Rogers, Martha; Seiler, Christine A. (1994), "The answer is no: A national survey of advertising industry practitioners and their clients about whether they use subliminal advertising", Journal of Advertising Research, Mar/Apr, Vol. 34 Issue 2

Weir, Walter (1984), "Another Look at Subliminal 'Facts'.", Advertising Age.

Marc Sheffner said...

"The notion of subliminal perception is a self-contradiction because it is not possible to perceive something that is beneath one’s threshold of perception."
OK, so "subliminal perception" is an oxymoron. But surely the point made by these critics is not that something is perceived but that a message is being transmitted which is not picked up consciously, and yet which has an effect, rather like the hypnosis that commenter Patrik mentioned. You dismiss this possibility by saying "There are, of course, levels of perception, once above the threshold, but the lower the level, the less likely we are to be influenced by the message." Really? I'm genuinely curious, because, if this is true, it basically refutes the "subliminal advertising" accusation. Any evidence? I'm no expert, but I recall reading about the effects of music, and of colours in packaging, for instance. Yes, "advertisers exert great effort to make their messages blatantly explicit", but they also spend a great deal of money on choosing colours and designs for packaging, and supermarkets (and bars and shops of many kinds) carefully choose their background music.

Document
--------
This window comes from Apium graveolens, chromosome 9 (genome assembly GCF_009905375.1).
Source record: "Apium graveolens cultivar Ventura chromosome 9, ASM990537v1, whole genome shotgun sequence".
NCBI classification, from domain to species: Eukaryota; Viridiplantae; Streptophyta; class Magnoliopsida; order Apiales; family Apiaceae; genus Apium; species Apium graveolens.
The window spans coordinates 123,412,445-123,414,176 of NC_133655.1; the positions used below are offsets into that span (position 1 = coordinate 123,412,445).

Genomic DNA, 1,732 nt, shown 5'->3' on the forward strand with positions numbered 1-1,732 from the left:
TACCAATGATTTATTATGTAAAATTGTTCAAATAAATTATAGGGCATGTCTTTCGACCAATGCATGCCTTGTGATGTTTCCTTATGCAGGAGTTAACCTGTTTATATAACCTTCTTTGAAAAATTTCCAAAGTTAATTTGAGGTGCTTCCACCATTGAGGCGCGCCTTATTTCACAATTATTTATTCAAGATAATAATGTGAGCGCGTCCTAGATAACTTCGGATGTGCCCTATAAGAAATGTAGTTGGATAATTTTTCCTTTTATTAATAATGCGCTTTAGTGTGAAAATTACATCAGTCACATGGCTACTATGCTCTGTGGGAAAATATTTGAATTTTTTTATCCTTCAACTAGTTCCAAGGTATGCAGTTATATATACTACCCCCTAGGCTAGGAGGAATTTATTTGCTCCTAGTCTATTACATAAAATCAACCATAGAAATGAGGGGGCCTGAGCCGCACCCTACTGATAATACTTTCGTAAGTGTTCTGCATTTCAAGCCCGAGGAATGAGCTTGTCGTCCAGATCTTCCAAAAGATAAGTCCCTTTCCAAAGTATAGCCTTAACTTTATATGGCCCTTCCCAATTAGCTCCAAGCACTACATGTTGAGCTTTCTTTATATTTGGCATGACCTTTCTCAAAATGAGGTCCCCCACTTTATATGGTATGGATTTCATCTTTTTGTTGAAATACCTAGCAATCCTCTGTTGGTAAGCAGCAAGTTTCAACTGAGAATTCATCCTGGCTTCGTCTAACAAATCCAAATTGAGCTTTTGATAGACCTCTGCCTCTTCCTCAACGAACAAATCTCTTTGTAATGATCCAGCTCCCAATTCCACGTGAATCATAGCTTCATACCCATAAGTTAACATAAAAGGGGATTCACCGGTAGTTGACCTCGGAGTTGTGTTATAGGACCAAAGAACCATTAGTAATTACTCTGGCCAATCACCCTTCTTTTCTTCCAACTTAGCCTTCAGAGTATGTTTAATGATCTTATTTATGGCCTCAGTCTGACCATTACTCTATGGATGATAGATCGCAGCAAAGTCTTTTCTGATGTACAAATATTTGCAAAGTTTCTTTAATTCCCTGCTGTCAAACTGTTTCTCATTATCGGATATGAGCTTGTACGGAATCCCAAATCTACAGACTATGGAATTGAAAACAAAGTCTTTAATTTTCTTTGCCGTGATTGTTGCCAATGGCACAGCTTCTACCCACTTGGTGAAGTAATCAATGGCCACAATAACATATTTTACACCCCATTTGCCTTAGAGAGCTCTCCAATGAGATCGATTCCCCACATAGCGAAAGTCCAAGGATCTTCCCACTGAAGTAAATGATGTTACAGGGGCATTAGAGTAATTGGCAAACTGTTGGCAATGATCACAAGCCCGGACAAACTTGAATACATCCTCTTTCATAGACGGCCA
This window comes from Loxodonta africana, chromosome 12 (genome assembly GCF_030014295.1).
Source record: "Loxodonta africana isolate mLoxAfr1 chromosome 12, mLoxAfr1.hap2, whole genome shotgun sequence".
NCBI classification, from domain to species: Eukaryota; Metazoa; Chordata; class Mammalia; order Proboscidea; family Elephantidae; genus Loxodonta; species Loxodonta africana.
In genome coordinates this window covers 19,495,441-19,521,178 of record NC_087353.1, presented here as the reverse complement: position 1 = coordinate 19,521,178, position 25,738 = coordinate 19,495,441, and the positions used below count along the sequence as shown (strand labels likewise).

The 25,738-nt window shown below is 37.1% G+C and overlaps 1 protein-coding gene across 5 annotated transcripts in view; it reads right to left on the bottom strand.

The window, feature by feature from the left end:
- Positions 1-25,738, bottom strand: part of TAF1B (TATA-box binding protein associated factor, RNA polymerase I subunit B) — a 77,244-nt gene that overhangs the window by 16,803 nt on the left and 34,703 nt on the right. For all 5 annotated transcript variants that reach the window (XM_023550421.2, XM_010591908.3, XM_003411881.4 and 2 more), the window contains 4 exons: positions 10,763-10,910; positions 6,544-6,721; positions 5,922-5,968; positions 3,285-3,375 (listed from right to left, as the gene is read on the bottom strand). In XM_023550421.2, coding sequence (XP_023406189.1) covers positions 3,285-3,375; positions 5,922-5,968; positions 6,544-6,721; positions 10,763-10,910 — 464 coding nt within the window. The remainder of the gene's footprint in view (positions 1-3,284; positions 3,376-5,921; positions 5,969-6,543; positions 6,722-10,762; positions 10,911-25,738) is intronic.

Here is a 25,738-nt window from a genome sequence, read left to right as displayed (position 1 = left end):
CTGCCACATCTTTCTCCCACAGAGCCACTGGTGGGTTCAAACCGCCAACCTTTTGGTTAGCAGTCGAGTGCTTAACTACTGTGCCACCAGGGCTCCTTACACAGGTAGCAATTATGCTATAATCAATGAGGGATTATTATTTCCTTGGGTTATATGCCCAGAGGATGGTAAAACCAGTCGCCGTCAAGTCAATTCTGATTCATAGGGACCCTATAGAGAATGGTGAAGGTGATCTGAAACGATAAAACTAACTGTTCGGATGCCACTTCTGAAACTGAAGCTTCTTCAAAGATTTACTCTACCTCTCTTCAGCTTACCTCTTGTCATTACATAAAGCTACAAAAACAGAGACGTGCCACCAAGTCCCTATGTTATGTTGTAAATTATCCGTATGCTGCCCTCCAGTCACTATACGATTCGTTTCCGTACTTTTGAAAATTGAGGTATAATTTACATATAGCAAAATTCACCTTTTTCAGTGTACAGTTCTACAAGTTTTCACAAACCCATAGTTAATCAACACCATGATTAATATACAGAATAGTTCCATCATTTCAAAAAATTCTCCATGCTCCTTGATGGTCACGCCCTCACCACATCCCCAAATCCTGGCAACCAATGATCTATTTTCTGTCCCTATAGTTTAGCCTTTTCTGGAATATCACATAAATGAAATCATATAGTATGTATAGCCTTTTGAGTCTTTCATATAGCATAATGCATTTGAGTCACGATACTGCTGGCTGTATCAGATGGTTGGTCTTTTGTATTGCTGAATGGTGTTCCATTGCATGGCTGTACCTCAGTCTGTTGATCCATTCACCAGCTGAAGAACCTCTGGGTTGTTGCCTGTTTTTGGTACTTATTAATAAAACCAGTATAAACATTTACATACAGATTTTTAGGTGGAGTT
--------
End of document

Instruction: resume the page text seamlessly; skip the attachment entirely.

This is a good point, tho: "Failure to understand the nature and causes of one’s emotions and, more generally, ignorance of the influence of the subconscious on one’s conscious perceptions are the sources of belief in subliminal communication."
And Patrik's distinction between "subliminal" and "unawareness" is very helpful.